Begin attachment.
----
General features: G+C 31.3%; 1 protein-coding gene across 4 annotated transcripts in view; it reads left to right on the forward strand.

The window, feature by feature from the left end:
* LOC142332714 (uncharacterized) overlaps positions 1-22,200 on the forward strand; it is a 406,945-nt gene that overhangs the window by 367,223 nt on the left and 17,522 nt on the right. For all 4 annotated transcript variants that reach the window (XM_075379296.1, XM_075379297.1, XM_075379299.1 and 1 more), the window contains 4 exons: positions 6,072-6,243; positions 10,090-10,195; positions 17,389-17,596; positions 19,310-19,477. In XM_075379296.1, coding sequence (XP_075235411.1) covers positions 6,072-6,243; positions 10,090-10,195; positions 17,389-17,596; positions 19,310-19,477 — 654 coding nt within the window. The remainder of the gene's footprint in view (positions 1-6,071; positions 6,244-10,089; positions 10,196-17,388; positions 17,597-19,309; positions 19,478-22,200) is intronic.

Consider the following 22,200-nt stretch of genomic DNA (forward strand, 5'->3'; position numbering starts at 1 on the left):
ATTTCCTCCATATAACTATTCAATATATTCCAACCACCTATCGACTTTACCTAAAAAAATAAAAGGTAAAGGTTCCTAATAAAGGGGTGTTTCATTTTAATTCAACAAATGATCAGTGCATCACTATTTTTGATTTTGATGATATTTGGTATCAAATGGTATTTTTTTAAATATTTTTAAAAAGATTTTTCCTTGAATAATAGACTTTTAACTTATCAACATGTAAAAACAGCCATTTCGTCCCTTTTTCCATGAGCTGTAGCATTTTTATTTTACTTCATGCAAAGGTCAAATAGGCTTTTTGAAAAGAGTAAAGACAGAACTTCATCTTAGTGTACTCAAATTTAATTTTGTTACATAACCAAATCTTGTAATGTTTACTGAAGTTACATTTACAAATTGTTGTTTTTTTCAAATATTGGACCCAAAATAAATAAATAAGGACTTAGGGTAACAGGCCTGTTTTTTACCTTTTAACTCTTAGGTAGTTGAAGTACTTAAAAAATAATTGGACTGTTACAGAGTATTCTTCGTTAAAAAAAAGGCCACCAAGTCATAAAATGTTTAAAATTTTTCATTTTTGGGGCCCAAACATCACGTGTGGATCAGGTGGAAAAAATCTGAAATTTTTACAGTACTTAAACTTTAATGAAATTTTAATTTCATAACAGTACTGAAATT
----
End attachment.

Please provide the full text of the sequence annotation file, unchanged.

General features: G+C 31.3%; 1 protein-coding gene across 4 annotated transcripts in view; it reads left to right on the forward strand.

The window, feature by feature from the left end:
* LOC142332714 (uncharacterized) overlaps positions 1-22,200 on the forward strand; it is a 406,945-nt gene that overhangs the window by 367,223 nt on the left and 17,522 nt on the right. For all 4 annotated transcript variants that reach the window (XM_075379296.1, XM_075379297.1, XM_075379299.1 and 1 more), the window contains 4 exons: positions 6,072-6,243; positions 10,090-10,195; positions 17,389-17,596; positions 19,310-19,477. In XM_075379296.1, coding sequence (XP_075235411.1) covers positions 6,072-6,243; positions 10,090-10,195; positions 17,389-17,596; positions 19,310-19,477 — 654 coding nt within the window. The remainder of the gene's footprint in view (positions 1-6,071; positions 6,244-10,089; positions 10,196-17,388; positions 17,597-19,309; positions 19,478-22,200) is intronic.

Consider the following 22,200-nt stretch of genomic DNA (forward strand, 5'->3'; position numbering starts at 1 on the left):
ATTTCCTCCATATAACTATTCAATATATTCCAACCACCTATCGACTTTACCTAAAAAAATAAAAGGTAAAGGTTCCTAATAAAGGGGTGTTTCATTTTAATTCAACAAATGATCAGTGCATCACTATTTTTGATTTTGATGATATTTGGTATCAAATGGTATTTTTTTAAATATTTTTAAAAAGATTTTTCCTTGAATAATAGACTTTTAACTTATCAACATGTAAAAACAGCCATTTCGTCCCTTTTTCCATGAGCTGTAGCATTTTTATTTTACTTCATGCAAAGGTCAAATAGGCTTTTTGAAAAGAGTAAAGACAGAACTTCATCTTAGTGTACTCAAATTTAATTTTGTTACATAACCAAATCTTGTAATGTTTACTGAAGTTACATTTACAAATTGTTGTTTTTTTCAAATATTGGACCCAAAATAAATAAATAAGGACTTAGGGTAACAGGCCTGTTTTTTACCTTTTAACTCTTAGGTAGTTGAAGTACTTAAAAAATAATTGGACTGTTACAGAGTATTCTTCGTTAAAAAAAAGGCCACCAAGTCATAAAATGTTTAAAATTTTTCATTTTTGGGGCCCAAACATCACGTGTGGATCAGGTGGAAAAAATCTGAAATTTTTACAGTACTTAAACTTTAATGAAATTTTAATTTCATAACAGTACTGAAATT